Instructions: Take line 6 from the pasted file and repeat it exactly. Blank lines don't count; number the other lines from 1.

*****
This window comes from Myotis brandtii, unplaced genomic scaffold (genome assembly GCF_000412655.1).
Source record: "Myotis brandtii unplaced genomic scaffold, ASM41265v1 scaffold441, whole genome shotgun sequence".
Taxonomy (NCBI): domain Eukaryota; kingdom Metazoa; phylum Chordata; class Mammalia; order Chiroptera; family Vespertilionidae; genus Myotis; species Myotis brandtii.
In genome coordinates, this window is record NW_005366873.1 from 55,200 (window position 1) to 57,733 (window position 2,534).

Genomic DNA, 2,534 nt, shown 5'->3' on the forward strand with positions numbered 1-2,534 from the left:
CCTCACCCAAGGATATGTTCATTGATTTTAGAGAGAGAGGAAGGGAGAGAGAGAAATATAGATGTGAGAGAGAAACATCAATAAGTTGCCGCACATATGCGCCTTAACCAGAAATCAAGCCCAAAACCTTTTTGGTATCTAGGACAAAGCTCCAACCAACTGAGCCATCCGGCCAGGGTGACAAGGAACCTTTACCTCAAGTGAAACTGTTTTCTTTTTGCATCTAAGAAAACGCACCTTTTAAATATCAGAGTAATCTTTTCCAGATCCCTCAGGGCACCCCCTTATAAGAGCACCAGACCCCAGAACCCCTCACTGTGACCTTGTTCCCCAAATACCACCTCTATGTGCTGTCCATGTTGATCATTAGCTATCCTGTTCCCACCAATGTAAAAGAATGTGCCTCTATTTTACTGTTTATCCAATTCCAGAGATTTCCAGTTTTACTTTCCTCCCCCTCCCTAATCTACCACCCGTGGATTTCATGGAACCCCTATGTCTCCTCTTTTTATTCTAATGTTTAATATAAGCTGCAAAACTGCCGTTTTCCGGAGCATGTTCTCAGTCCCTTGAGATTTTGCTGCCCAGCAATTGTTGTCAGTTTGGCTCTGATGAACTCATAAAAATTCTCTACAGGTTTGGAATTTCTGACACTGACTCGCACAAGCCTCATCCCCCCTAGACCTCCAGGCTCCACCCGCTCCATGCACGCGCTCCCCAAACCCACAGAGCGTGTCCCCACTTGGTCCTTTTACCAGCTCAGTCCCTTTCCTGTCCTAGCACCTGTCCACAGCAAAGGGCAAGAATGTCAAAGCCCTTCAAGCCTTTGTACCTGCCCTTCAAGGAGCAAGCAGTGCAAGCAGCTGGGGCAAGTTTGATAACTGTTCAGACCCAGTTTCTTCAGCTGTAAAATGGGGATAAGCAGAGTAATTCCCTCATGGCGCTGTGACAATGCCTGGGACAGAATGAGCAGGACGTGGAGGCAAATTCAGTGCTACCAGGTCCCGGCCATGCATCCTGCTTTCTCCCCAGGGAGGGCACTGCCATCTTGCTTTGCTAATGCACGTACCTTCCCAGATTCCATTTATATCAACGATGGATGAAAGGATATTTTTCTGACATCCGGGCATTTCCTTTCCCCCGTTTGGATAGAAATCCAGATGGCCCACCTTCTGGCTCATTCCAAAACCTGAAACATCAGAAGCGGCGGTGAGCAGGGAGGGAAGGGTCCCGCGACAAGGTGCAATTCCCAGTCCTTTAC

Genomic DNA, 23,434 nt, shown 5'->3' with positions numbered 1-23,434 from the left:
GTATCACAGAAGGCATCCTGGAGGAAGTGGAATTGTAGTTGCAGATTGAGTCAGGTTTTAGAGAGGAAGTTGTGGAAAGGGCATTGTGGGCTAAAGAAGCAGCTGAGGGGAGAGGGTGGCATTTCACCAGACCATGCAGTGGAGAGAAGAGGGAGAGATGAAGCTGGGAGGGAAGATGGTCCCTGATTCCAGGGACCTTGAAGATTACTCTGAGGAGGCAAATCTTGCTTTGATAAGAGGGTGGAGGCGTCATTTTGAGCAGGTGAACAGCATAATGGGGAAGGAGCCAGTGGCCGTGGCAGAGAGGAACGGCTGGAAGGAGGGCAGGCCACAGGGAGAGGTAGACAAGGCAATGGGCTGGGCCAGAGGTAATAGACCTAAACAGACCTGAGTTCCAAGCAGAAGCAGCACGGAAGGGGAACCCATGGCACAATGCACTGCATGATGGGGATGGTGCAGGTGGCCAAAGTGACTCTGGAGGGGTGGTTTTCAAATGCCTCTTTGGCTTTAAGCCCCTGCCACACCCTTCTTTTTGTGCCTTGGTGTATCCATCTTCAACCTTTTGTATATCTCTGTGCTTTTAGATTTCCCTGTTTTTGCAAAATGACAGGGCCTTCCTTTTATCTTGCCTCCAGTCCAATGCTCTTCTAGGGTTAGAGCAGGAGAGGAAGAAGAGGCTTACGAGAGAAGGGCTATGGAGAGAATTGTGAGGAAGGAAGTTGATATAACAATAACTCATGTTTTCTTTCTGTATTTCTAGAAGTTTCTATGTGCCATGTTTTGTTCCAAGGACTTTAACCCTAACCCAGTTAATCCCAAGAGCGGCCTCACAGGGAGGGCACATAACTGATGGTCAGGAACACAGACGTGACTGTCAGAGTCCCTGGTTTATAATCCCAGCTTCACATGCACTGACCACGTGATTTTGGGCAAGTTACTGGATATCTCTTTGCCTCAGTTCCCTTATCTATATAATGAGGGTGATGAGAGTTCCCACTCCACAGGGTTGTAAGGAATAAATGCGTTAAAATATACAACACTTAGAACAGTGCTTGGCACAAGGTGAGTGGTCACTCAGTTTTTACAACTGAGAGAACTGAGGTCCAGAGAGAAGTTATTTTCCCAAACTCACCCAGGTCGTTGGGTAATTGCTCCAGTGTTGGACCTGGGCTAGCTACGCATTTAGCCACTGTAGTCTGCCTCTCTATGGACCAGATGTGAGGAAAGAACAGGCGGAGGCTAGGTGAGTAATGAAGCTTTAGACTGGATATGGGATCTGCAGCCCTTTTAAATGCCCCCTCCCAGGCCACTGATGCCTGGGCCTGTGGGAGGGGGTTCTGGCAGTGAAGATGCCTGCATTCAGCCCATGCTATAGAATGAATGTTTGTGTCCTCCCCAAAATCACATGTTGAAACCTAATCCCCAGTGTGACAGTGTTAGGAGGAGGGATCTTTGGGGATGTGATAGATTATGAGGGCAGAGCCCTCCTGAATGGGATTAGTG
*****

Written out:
CCTCACCCAAGGATATGTTCATTGATTTTAGAGAGAGAGGAAGGGAGAGAGAGAAATATAGATGTGAGAGAGAAACATCAATAAGTTGCCGCACATATGCGCCTTAACCAGAAATCAAGCCCAAAACCTTTTTGGTATCTAGGACAAAGCTCCAACCAACTGAGCCATCCGGCCAGGGTGACAAGGAACCTTTACCTCAAGTGAAACTGTTTTCTTTTTGCATCTAAGAAAACGCACCTTTTAAATATCAGAGTAATCTTTTCCAGATCCCTCAGGGCACCCCCTTATAAGAGCACCAGACCCCAGAACCCCTCACTGTGACCTTGTTCCCCAAATACCACCTCTATGTGCTGTCCATGTTGATCATTAGCTATCCTGTTCCCACCAATGTAAAAGAATGTGCCTCTATTTTACTGTTTATCCAATTCCAGAGATTTCCAGTTTTACTTTCCTCCCCCTCCCTAATCTACCACCCGTGGATTTCATGGAACCCCTATGTCTCCTCTTTTTATTCTAATGTTTAATATAAGCTGCAAAACTGCCGTTTTCCGGAGCATGTTCTCAGTCCCTTGAGATTTTGCTGCCCAGCAATTGTTGTCAGTTTGGCTCTGATGAACTCATAAAAATTCTCTACAGGTTTGGAATTTCTGACACTGACTCGCACAAGCCTCATCCCCCCTAGACCTCCAGGCTCCACCCGCTCCATGCACGCGCTCCCCAAACCCACAGAGCGTGTCCCCACTTGGTCCTTTTACCAGCTCAGTCCCTTTCCTGTCCTAGCACCTGTCCACAGCAAAGGGCAAGAATGTCAAAGCCCTTCAAGCCTTTGTACCTGCCCTTCAAGGAGCAAGCAGTGCAAGCAGCTGGGGCAAGTTTGATAACTGTTCAGACCCAGTTTCTTCAGCTGTAAAATGGGGATAAGCAGAGTAATTCCCTCATGGCGCTGTGACAATGCCTGGGACAGAATGAGCAGGACGTGGAGGCAAATTCAGTGCTACCAGGTCCCGGCCATGCATCCTGCTTTCTCCCCAGGGAGGGCACTGCCATCTTGCTTTGCTAATGCACGTACCTTCCCAGATTCCATTTATATCAACGATGGATGAAAGGATATTTTTCTGACATCCGGGCATTTCCTTTCCCCCGTTTGGATAGAAATCCAGATGGCCCACCTTCTGGCTCATTCCAAAACCTGAAACATCAGAAGCGGCGGTGAGCAGGGAGGGAAGGGTCCCGCGACAAGGTGCAATTCCCAGTCCTTTAC